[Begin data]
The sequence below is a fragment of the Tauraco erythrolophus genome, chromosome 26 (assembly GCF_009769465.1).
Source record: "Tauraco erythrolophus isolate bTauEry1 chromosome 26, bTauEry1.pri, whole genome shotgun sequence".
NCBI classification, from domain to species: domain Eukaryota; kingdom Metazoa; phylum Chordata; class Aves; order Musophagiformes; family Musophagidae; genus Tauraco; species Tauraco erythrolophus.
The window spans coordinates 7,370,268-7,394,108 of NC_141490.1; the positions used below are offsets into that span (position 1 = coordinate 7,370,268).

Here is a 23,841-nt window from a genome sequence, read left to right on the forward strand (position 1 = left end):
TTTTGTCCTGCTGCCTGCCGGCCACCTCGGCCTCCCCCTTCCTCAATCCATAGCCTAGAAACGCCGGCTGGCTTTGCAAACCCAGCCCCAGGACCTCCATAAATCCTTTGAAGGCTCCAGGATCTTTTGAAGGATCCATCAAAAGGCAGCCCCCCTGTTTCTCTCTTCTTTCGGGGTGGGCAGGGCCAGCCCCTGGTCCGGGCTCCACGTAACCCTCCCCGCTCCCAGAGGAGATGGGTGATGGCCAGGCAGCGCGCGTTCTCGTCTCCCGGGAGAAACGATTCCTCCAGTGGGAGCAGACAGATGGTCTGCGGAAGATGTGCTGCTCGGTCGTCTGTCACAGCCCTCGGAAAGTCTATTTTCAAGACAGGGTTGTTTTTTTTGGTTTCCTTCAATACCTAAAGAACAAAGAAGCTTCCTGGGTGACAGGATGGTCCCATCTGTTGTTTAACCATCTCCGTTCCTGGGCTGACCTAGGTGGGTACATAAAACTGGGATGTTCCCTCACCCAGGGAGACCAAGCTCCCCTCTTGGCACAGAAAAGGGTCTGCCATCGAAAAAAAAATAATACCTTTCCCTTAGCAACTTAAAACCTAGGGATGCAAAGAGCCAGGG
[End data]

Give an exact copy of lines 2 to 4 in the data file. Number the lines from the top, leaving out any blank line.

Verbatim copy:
Source record: "Tauraco erythrolophus isolate bTauEry1 chromosome 26, bTauEry1.pri, whole genome shotgun sequence".
NCBI classification, from domain to species: domain Eukaryota; kingdom Metazoa; phylum Chordata; class Aves; order Musophagiformes; family Musophagidae; genus Tauraco; species Tauraco erythrolophus.
The window spans coordinates 7,370,268-7,394,108 of NC_141490.1; the positions used below are offsets into that span (position 1 = coordinate 7,370,268).